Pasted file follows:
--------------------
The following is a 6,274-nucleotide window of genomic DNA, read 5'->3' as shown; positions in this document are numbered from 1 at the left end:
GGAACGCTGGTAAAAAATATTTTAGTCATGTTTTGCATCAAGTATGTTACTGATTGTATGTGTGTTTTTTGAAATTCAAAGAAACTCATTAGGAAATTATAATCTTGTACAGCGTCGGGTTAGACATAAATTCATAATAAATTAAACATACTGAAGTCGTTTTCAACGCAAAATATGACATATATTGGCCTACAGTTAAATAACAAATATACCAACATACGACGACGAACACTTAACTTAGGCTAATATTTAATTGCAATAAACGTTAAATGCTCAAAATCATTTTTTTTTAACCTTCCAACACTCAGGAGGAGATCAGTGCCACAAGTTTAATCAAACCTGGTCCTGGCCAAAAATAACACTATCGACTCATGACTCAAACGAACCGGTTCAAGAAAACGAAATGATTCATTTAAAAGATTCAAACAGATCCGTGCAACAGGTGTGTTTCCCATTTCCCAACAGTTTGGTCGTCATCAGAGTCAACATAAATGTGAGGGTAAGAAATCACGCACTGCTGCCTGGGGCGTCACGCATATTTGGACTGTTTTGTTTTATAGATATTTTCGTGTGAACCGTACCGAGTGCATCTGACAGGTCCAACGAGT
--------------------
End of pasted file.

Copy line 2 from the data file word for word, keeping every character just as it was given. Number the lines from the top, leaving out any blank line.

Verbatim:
GGAACGCTGGTAAAAAATATTTTAGTCATGTTTTGCATCAAGTATGTTACTGATTGTATGTGTGTTTTTTGAAATTCAAAGAAACTCATTAGGAAATTATAATCTTGTACAGCGTCGGGTTAGACATAAATTCATAATAAATTAAACATACTGAAGTCGTTTTCAACGCAAAATATGACATATATTGGCCTACAGTTAAATAACAAATATACCAACATACGACGACGAACACTTAACTTAGGCTAATATTTAATTGCAATAAACGTTAAATGCTCAAAATCATTTTTTTTTAACCTTCCAACACTCAGGAGGAGATCAGTGCCACAAGTTTAATCAAACCTGGTCCTGGCCAAAAATAACACTATCGACTCATGACTCAAACGAACCGGTTCAAGAAAACGAAATGATTCATTTAAAAGATTCAAACAGATCCGTGCAACAGGTGTGTTTCCCATTTCCCAACAGTTTGGTCGTCATCAGAGTCAACATAAATGTGAGGGTAAGAAATCACGCACTGCTGCCTGGGGCGTCACGCATATTTGGACTGTTTTGTTTTATAGATATTTTCGTGTGAACCGTACCGAGTGCATCTGACAGGTCCAACGAGT